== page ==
Though as exciting as the prospect of working on a film like The Batman was for Fraser, it did present its own set of unique challenges. Considered to be one of the darkest Batman films ever to make its way onto the silver screen, audiences are applauding the bleak and shadow-filled representation of Matt Reeves’ Gotham City.
As unique and stunning as some of Fraser’s perfectly framed shots are, he does reveal working with that much darkness presented its own difficulties. “[Batman] is a very challenging character,” he explains, “because if you think about it for a minute, he sort of plays in the shadows. He works in the shadows. He’s the Dark Knight, and he’s not called the Dark Knight for no reason. He’s a dark enigma of a character. And it’s very easy to make things dark, that’s the easiest job of a DP in the world, but what’s harder is to relate character and emotion in the darkness.
“You know that’s the thing about filmmaking. It’s what you always try to bring to the table, you try and bring in the emotionality to these characters. And so having that balance between dark, shadowy silhouettes and the character was a huge challenge.
“I mean, when you’ve got someone like Robert Pattinson in a Batsuit, and Zoë Kravtiz in a Catsuit, you want to see their faces. You need to read their emotions. They’re incredible actors and they’re incredible roles, so you want to see those characters…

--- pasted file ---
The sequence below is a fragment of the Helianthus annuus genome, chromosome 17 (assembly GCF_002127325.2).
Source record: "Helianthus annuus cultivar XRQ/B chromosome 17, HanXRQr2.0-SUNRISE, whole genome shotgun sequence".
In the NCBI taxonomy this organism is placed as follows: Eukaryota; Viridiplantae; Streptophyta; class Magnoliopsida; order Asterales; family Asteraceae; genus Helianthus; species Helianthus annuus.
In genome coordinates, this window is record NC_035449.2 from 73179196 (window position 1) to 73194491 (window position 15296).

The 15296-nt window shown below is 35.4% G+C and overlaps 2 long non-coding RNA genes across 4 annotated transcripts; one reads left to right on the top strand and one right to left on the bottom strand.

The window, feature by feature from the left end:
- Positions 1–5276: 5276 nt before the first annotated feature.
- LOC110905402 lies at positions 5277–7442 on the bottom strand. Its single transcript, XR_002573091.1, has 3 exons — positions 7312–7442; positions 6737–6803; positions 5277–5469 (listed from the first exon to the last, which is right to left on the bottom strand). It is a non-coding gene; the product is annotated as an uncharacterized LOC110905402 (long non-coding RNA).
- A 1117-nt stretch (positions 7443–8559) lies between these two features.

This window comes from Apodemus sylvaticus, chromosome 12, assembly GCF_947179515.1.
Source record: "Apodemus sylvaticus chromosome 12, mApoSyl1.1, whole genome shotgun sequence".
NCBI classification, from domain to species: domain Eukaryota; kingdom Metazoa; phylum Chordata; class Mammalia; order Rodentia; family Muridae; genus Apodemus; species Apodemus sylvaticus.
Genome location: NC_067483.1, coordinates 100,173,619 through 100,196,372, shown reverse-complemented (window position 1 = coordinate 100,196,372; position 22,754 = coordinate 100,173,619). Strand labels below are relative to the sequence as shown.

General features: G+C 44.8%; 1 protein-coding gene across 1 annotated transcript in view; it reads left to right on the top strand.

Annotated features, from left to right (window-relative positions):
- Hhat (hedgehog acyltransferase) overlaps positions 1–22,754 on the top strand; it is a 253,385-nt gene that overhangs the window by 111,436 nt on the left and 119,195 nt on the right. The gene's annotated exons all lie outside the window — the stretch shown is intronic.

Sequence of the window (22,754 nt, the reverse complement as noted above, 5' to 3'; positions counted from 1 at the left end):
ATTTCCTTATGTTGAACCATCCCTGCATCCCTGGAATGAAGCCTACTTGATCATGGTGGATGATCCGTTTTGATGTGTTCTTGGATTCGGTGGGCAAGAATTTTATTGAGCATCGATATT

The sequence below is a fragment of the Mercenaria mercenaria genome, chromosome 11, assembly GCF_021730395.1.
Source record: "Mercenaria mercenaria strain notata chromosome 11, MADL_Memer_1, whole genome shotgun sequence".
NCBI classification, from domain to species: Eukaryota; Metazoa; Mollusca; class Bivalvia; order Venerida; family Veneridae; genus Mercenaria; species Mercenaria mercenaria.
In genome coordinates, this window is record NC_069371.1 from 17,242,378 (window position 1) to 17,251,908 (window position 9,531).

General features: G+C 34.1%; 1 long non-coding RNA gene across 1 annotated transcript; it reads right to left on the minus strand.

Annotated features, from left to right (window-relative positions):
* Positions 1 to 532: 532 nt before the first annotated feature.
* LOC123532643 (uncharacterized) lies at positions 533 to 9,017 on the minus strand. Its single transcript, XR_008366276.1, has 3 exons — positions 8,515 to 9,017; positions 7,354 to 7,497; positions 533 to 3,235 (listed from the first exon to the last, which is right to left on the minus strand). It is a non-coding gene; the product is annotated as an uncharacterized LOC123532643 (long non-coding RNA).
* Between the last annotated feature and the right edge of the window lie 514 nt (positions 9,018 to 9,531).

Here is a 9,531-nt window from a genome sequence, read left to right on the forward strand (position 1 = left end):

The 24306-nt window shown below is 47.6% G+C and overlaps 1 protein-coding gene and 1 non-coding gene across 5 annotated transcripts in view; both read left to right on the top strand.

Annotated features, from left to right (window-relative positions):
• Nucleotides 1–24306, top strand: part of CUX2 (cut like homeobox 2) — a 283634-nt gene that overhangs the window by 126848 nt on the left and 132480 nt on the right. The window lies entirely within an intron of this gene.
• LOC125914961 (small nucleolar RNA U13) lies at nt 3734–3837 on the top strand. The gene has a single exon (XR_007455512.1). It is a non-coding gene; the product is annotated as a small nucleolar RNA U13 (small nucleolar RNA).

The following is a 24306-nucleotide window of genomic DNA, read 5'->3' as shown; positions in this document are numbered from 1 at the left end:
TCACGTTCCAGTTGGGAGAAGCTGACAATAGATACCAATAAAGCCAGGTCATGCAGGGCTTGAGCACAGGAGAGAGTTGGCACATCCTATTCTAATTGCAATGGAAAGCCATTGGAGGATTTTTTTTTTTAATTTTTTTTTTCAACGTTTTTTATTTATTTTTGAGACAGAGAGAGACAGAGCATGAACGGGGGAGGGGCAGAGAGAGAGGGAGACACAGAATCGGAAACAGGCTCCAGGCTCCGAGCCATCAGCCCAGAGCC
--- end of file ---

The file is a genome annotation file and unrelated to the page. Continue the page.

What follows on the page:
“But you also don’t want to get rid of the mood of Gotham. Gotham is a dark and wet and corrupt place, that you want to really fear. And you want to have that emotional reaction when you see those characters.”
Anyone who has seen The Batman will certainly agree that Fraser and Reeves have exceeded all expectations in doing just that. Dark, gritty, and filled with imagery which is quite simply visual poetry unfolding before one’s very eyes, Fraser’s prowess as a cinematographer is stamped over every beautifully shot minute of the film. In order to help give the finished product that extra special “layer of grime”, Fraser and Reeves also made a concerted effort to inject a “bit of analogue quality” to the digital photography by “working really closely with a lab in Los Angeles.. and we printed out to film, to a negative, to a print and then from that print we scanned it back in… we love the analogue nature”.
With that sort of extra care given to help ensure the final product delivered exactly the sort of impact the duo intended, it’s no wonder fans and critics alike are raving about The Batman’s prowess. Having already dwarfed the opening weekend box office records for Christopher Nolan’s Batman Begins in the span of its first day alone, this film has all the makings of an iconic piece of cinema whose artistry and importance will continue to be recognised for years to come.
As for Fraser himself, just like Gotham’s greatest detective, there is no such thing as rest and he’s already busy back at work on the second part of Denis Villeneuve’s Dune. No doubt that new film will also continue to prove him one of our country’s most talented Hollywood exports.
The Batman is in cinemas now.